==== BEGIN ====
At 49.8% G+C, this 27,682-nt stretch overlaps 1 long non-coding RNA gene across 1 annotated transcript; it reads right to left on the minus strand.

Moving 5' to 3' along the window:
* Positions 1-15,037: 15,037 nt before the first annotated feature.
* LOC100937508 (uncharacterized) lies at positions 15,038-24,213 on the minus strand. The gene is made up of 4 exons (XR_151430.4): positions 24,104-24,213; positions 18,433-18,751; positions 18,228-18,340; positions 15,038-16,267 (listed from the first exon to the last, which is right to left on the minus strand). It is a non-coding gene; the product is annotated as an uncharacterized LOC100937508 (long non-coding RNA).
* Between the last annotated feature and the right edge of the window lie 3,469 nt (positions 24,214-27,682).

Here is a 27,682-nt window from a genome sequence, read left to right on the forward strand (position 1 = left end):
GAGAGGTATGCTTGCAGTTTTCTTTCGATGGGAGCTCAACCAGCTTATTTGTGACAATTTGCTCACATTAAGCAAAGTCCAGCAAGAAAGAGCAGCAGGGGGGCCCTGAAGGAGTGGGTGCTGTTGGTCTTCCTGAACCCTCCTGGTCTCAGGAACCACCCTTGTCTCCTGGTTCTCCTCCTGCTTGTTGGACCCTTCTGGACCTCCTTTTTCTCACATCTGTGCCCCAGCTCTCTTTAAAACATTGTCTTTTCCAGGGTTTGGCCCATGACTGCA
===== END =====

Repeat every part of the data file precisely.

At 49.8% G+C, this 27,682-nt stretch overlaps 1 long non-coding RNA gene across 1 annotated transcript; it reads right to left on the minus strand.

Moving 5' to 3' along the window:
* Positions 1-15,037: 15,037 nt before the first annotated feature.
* LOC100937508 (uncharacterized) lies at positions 15,038-24,213 on the minus strand. The gene is made up of 4 exons (XR_151430.4): positions 24,104-24,213; positions 18,433-18,751; positions 18,228-18,340; positions 15,038-16,267 (listed from the first exon to the last, which is right to left on the minus strand). It is a non-coding gene; the product is annotated as an uncharacterized LOC100937508 (long non-coding RNA).
* Between the last annotated feature and the right edge of the window lie 3,469 nt (positions 24,214-27,682).

Here is a 27,682-nt window from a genome sequence, read left to right on the forward strand (position 1 = left end):
GAGAGGTATGCTTGCAGTTTTCTTTCGATGGGAGCTCAACCAGCTTATTTGTGACAATTTGCTCACATTAAGCAAAGTCCAGCAAGAAAGAGCAGCAGGGGGGCCCTGAAGGAGTGGGTGCTGTTGGTCTTCCTGAACCCTCCTGGTCTCAGGAACCACCCTTGTCTCCTGGTTCTCCTCCTGCTTGTTGGACCCTTCTGGACCTCCTTTTTCTCACATCTGTGCCCCAGCTCTCTTTAAAACATTGTCTTTTCCAGGGTTTGGCCCATGACTGCA